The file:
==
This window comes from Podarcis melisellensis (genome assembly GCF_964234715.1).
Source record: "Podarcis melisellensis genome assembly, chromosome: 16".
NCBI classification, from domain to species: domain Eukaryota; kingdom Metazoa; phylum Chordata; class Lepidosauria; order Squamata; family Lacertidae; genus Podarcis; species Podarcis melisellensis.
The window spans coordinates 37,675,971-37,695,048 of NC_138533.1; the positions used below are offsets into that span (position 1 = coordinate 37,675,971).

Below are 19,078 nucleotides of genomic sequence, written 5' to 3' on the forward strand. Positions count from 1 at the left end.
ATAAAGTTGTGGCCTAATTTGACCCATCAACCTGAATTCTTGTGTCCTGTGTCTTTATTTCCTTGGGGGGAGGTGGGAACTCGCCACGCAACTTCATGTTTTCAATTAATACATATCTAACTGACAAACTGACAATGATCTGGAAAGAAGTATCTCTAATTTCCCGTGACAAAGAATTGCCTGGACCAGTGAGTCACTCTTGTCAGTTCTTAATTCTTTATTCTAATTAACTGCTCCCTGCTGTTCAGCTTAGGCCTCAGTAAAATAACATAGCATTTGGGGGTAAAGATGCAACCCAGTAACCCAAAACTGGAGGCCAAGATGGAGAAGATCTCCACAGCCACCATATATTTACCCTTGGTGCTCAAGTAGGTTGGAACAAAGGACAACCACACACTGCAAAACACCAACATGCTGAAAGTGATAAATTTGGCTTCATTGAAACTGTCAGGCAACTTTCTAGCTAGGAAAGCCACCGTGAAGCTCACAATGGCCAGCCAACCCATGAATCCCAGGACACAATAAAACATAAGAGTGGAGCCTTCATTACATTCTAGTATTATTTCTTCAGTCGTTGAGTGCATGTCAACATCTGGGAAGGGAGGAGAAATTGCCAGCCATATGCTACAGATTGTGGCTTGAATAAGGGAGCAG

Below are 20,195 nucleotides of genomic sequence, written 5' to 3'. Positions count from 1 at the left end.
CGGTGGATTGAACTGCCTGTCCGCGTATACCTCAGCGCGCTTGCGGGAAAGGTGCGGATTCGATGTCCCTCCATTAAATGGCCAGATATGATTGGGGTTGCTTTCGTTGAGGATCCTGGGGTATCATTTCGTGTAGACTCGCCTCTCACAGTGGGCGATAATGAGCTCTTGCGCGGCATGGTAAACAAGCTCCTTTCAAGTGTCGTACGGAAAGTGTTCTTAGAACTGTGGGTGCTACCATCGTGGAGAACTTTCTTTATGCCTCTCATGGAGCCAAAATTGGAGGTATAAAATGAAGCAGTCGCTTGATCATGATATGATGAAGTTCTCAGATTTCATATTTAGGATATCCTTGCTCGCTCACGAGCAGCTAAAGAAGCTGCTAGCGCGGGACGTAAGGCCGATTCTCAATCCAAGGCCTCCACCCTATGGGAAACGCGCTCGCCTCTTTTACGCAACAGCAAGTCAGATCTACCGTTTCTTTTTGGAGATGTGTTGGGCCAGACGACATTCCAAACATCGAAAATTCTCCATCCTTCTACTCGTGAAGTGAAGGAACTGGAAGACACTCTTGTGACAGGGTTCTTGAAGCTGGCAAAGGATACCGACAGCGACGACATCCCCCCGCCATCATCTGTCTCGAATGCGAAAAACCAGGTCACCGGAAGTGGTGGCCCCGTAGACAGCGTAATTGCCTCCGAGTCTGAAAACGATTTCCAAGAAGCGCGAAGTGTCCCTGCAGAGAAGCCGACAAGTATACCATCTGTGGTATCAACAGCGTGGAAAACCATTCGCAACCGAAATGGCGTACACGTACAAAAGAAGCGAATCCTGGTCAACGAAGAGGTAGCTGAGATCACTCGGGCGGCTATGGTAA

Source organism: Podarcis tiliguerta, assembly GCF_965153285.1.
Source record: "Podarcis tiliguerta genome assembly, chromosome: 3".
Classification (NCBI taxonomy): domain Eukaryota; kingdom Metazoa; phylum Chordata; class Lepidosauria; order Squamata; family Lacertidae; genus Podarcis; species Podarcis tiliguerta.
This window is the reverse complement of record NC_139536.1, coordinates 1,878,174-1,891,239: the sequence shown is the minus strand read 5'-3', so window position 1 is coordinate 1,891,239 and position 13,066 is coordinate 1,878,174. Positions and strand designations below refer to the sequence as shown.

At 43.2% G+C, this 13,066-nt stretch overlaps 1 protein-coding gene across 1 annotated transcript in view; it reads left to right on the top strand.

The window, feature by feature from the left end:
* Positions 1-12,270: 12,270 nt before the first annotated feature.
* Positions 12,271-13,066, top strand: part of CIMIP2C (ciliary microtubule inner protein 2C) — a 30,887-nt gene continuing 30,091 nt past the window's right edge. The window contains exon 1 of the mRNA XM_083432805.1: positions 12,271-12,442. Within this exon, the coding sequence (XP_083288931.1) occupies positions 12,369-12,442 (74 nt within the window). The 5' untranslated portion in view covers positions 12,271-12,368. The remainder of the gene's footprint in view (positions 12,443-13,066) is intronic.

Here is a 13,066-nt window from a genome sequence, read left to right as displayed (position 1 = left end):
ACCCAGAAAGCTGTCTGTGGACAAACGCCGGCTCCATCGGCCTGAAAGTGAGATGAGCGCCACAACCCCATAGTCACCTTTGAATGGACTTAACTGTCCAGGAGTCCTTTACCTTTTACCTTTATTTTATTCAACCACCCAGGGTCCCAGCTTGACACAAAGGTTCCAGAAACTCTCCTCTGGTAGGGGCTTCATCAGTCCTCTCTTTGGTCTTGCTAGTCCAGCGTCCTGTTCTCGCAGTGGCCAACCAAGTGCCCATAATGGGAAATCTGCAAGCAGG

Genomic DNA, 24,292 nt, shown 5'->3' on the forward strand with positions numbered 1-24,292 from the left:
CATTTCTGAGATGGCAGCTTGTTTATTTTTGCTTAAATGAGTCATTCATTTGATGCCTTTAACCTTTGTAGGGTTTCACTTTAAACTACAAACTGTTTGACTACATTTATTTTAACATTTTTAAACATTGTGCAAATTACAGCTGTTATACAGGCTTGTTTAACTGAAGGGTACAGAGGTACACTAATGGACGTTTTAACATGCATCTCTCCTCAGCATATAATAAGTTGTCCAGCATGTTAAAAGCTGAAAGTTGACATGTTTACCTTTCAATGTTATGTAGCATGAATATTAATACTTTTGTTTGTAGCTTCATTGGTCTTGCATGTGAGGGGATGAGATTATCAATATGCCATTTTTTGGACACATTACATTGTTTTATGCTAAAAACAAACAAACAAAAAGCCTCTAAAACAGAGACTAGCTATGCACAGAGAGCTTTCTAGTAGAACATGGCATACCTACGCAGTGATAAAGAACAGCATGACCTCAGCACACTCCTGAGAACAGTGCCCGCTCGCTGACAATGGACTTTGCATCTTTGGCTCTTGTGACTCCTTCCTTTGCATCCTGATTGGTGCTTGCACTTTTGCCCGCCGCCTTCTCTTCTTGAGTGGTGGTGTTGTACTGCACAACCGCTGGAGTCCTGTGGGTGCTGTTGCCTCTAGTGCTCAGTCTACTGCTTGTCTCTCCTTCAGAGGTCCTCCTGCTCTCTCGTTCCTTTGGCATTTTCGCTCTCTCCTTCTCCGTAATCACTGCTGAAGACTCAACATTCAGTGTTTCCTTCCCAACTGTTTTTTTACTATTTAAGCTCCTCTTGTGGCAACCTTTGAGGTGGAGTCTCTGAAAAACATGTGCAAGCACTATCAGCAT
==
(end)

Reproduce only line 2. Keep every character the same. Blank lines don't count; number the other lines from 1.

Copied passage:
Source record: "Podarcis melisellensis genome assembly, chromosome: 16".